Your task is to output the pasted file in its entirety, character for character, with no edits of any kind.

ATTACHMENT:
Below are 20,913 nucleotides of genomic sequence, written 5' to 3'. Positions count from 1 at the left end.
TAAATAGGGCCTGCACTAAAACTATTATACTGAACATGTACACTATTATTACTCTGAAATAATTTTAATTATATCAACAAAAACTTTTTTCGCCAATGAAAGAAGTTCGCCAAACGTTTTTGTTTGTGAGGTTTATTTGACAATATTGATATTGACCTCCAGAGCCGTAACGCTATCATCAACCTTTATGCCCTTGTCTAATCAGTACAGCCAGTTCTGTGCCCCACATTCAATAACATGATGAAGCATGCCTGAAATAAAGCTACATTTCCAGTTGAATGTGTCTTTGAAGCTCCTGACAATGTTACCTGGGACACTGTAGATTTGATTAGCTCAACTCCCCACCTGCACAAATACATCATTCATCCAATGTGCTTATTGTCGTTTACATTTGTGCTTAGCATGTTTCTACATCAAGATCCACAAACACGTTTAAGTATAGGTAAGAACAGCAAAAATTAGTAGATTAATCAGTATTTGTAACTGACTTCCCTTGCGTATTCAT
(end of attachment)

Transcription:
Below are 20,913 nucleotides of genomic sequence, written 5' to 3'. Positions count from 1 at the left end.
TAAATAGGGCCTGCACTAAAACTATTATACTGAACATGTACACTATTATTACTCTGAAATAATTTTAATTATATCAACAAAAACTTTTTTCGCCAATGAAAGAAGTTCGCCAAACGTTTTTGTTTGTGAGGTTTATTTGACAATATTGATATTGACCTCCAGAGCCGTAACGCTATCATCAACCTTTATGCCCTTGTCTAATCAGTACAGCCAGTTCTGTGCCCCACATTCAATAACATGATGAAGCATGCCTGAAATAAAGCTACATTTCCAGTTGAATGTGTCTTTGAAGCTCCTGACAATGTTACCTGGGACACTGTAGATTTGATTAGCTCAACTCCCCACCTGCACAAATACATCATTCATCCAATGTGCTTATTGTCGTTTACATTTGTGCTTAGCATGTTTCTACATCAAGATCCACAAACACGTTTAAGTATAGGTAAGAACAGCAAAAATTAGTAGATTAATCAGTATTTGTAACTGACTTCCCTTGCGTATTCAT